Revenge is a dish best served cold…
😐 😐 😐
When Nina sees Emma across a London street, it stirs old memories – and they’re not good ones. Engineering an ‘accidental’ meeting, she’s happy to find that Emma doesn’t recognise her. Emma, mother of a toddler and pregnant again, is struggling with a life of domesticity and is badly in need of a friend and confidante, giving Nina the ideal opportunity to insinuate herself into Emma’s life. But the reader knows from an early stage that Nina isn’t the kind, supportive person she seems to Emma. For reasons we don’t discover till late on in the book, she’s out to have some kind of revenge on Emma – small things at first, but gradually becoming more sinister…
The book is told from the two women’s perspectives in alternating chapters. Unfortunately both voices are in the dreaded first-person present tense. I also found that both voices are too similar – while their stories and perspectives are different, their speech patterns and vocabulary are pretty much identical. So apparently are their experiences of child-rearing. I do get rather tired of all the fictional middle-class and fairly wealthy mothers who seem to find child-rearing so difficult and burdensome. Emma is struggling to cope with one child and it’s pretty obvious things aren’t going to improve when she has to deal with a new-born too. Nina has the typical troublesome teenager, who stays out late and is occasionally rude to her mother. I must say the misery of the two mothers over rather minor things seemed pretty overdone.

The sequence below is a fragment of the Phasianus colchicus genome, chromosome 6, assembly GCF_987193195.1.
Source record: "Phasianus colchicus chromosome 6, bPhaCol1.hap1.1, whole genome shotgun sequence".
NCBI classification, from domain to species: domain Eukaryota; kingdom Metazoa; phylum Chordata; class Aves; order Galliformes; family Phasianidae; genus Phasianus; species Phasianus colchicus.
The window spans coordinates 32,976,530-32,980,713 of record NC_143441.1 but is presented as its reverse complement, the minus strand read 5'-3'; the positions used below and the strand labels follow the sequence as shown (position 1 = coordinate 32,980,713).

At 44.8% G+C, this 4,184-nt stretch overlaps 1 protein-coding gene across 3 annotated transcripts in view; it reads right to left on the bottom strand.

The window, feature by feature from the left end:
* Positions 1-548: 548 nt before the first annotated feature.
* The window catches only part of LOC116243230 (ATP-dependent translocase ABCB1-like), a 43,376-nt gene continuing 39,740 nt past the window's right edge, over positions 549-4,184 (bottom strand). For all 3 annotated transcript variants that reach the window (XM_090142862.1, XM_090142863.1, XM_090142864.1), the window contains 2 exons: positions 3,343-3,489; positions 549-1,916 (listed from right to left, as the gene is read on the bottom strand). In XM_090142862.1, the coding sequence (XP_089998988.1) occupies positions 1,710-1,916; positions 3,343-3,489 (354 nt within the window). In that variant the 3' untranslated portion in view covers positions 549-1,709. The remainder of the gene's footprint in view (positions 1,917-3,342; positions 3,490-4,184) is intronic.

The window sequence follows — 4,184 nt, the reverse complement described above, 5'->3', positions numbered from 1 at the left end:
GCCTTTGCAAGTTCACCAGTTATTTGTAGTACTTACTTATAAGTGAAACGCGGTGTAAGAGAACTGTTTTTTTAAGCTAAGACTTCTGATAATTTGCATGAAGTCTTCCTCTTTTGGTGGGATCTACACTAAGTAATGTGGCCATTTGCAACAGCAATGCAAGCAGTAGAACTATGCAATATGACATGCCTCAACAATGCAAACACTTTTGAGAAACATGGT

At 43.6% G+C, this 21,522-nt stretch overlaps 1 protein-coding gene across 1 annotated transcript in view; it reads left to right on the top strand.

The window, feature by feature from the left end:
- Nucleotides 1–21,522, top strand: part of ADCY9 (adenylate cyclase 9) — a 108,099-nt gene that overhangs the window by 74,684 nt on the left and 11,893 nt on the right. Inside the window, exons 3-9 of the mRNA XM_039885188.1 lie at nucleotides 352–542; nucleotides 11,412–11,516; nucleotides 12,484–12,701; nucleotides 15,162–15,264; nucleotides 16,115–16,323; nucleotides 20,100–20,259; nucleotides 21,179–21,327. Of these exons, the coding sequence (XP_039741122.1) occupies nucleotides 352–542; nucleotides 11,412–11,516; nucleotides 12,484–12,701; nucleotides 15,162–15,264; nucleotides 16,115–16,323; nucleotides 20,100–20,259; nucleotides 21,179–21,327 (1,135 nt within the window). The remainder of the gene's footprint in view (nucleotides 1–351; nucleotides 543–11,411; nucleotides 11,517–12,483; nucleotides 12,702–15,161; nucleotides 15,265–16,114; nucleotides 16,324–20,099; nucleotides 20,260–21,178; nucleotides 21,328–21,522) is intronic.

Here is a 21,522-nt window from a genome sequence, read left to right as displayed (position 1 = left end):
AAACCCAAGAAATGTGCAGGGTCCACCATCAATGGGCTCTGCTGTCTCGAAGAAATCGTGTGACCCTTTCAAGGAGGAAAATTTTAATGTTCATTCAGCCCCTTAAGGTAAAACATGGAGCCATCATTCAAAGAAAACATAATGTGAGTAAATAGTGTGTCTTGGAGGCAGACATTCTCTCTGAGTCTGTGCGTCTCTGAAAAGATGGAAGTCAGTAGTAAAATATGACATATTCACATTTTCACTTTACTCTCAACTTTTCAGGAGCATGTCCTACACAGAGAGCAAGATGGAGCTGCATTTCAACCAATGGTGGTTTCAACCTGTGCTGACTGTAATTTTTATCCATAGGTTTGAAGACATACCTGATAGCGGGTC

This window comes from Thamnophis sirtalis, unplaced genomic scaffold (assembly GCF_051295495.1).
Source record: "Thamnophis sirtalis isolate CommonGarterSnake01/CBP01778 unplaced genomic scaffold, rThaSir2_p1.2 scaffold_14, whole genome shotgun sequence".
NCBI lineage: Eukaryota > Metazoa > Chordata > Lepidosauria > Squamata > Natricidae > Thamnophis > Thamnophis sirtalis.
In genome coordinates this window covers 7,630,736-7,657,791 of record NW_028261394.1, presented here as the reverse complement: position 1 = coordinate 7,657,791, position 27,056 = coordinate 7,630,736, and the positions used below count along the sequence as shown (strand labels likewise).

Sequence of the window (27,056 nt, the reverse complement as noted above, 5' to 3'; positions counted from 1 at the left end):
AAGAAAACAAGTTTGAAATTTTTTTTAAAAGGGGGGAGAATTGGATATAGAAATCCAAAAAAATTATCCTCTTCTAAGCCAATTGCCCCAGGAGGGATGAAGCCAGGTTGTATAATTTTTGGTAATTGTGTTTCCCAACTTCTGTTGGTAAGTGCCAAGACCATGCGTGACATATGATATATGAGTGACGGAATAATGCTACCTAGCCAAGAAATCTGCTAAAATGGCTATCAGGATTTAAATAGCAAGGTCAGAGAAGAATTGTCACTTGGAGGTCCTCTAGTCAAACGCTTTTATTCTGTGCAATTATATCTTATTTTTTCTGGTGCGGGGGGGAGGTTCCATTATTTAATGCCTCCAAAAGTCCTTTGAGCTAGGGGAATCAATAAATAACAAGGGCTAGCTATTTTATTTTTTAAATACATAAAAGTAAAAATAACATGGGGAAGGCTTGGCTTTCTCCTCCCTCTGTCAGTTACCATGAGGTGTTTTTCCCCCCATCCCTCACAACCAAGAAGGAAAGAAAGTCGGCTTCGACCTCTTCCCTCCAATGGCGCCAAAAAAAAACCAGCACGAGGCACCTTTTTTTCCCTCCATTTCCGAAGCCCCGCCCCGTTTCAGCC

The story itself is reasonably interesting, though the device of covering the same ground twice from the two different perspectives becomes really tedious quite quickly. It’s been done before and done better – by Gillian White in Copycat, for instance. Again, there isn’t enough difference in the two voices to make the re-telling fresh, and we very soon come to know, I felt, how innocent Emma’s account would be seen in the next chapter through the eyes of wicked Nina. But from about halfway through the story begins to speed up a bit and the duplication in narrative is reduced. When the action moves to the south of France, Lane gives us some good descriptive writing that creates an authentic sense of place. And although I found the ‘children are so hard’ angst overdone, she does give a realistic picture of the joys or otherwise of travelling and holidaying with young children in tow.
As the book approaches the conclusion, Lane ratchets up the tension nicely and there’s no doubt the ending is suitably thrillerish. No spoilers, but from other reviews the ending seems to be dividing people into love or hate camps – I thought it was well written…but hated it. I didn’t feel it worked with the psychology of the characters and I didn’t think it matched the overall tone of the book. I think it may be my disappointment with the ending that’s colouring my overall view of the book, because for the most part, despite the flaws I’ve mentioned, I found this a flowing, reasonably enjoyable read, and quite well written. But in the end I felt it was nothing more than a lightweight entertainment, with not enough depth to compensate for some of the weaknesses or to justify the unexpectedly heavyweight ending.
NB This book was provided for review by the publisher, Orion Publishing Group.